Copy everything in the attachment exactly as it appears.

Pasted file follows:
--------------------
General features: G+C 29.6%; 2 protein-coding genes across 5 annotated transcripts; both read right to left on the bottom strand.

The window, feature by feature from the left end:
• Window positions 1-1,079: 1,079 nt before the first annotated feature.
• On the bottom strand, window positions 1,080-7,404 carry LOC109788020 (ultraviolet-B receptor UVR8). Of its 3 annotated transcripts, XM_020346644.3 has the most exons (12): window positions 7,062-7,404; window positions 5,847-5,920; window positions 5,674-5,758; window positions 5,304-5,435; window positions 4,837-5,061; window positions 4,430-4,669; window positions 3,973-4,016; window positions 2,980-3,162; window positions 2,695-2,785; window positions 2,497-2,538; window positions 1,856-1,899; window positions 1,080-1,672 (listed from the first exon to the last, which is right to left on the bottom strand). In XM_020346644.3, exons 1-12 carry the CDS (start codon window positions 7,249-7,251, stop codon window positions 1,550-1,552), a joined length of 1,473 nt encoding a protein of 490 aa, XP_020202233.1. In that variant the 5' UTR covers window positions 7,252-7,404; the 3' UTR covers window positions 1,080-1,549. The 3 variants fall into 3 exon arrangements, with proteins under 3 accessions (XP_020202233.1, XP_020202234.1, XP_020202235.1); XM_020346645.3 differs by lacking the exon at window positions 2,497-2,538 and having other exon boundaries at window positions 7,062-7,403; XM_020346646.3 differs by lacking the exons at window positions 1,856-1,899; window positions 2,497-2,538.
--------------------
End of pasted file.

General features: G+C 29.6%; 2 protein-coding genes across 5 annotated transcripts; both read right to left on the bottom strand.

The window, feature by feature from the left end:
• Window positions 1-1,079: 1,079 nt before the first annotated feature.
• On the bottom strand, window positions 1,080-7,404 carry LOC109788020 (ultraviolet-B receptor UVR8). Of its 3 annotated transcripts, XM_020346644.3 has the most exons (12): window positions 7,062-7,404; window positions 5,847-5,920; window positions 5,674-5,758; window positions 5,304-5,435; window positions 4,837-5,061; window positions 4,430-4,669; window positions 3,973-4,016; window positions 2,980-3,162; window positions 2,695-2,785; window positions 2,497-2,538; window positions 1,856-1,899; window positions 1,080-1,672 (listed from the first exon to the last, which is right to left on the bottom strand). In XM_020346644.3, exons 1-12 carry the CDS (start codon window positions 7,249-7,251, stop codon window positions 1,550-1,552), a joined length of 1,473 nt encoding a protein of 490 aa, XP_020202233.1. In that variant the 5' UTR covers window positions 7,252-7,404; the 3' UTR covers window positions 1,080-1,549. The 3 variants fall into 3 exon arrangements, with proteins under 3 accessions (XP_020202233.1, XP_020202234.1, XP_020202235.1); XM_020346645.3 differs by lacking the exon at window positions 2,497-2,538 and having other exon boundaries at window positions 7,062-7,403; XM_020346646.3 differs by lacking the exons at window positions 1,856-1,899; window positions 2,497-2,538.